In September, a research team at the University of Kansas will begin a $1.4 million National Science Foundation (NSF) grant-funded project to provide online and offline technology education for women released from jail or prison.
Hyunjin Seo, an associate professor of digital and emerging media, will be leading the three-year project.
Seo said the purpose of the project is to help bridge the gap between male and female inmates. According to the most recent statistics from the Federal Bureau of Prisons, there are 164,263 males in federal prison, compared to only 12,486 females. Because females are outnumbered, Seo said most post-incarceration programs are geared toward males.
Seo said her team will develop a curriculum tailored toward a total of 300 former female inmates who will be selected with community partners. During the first year of their project, the researchers will conduct surveys and interviews with the participants.
In the spring of 2020, they will provide them with weekly classes taught at Kansas City public libraries, as well as access to a site and mobile application for online and virtual meetups, according to a University of Kansas’ press release.
Topics to be taught include word processing, website creation, information privacy and online security. Participants can take a second year of classes to delve deeper and learn basic coding.
“What we know for sure is that from our conversations from employers, these are technology skills that are increasingly expected from their current or prospective employees,” Seo said.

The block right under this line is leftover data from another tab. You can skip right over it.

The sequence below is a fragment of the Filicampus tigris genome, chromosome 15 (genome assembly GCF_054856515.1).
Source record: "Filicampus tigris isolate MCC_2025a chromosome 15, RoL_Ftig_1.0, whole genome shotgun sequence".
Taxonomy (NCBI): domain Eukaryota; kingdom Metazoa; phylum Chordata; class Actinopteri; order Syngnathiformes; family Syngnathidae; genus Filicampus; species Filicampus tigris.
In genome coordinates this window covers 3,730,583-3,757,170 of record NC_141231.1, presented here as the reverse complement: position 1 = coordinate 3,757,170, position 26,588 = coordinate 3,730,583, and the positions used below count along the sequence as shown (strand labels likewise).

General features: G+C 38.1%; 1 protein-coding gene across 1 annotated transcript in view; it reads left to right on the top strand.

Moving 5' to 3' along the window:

Three graduate students, two undergraduate students and postdoctoral fellow Marissa Wiley will help the team with research.
First-year doctoral student Darcey Altschwager will be one of the graduate students involved in the project. Altschwager first started working with Seo in 2017, when Seo was using smaller grants from the Center for Digital Inclusion to teach basic computer skills to a group of formerly incarcerated women.
“I want to do the best that I can on this project to make sure that we can help as many people as we can in the Kansas City community or outward, and to make sure that this project can and that it reaches its full potential,” Altschwager said.
Other members of Seo’s research team include KU associate professors Hannah Britton (political science and women, gender and sexuality studies) and Megha Ramaswamy (preventive medicine and public health).
The team will also collaborate with the University of Missouri-Kansas City School of Computing and Engineering, Kansas City Area Education Research Consortium and the University’s Advanced Learning Technologies in Education Consortium.
At the conclusion of the course, each former inmate will receive a certificate. In the spring of 2022, the researchers will evaluate the results of the program.
“I have always been passionate about how scholars can work with community partners to provide relevant resources for underserved populations, so this project is in line with that,” Seo said.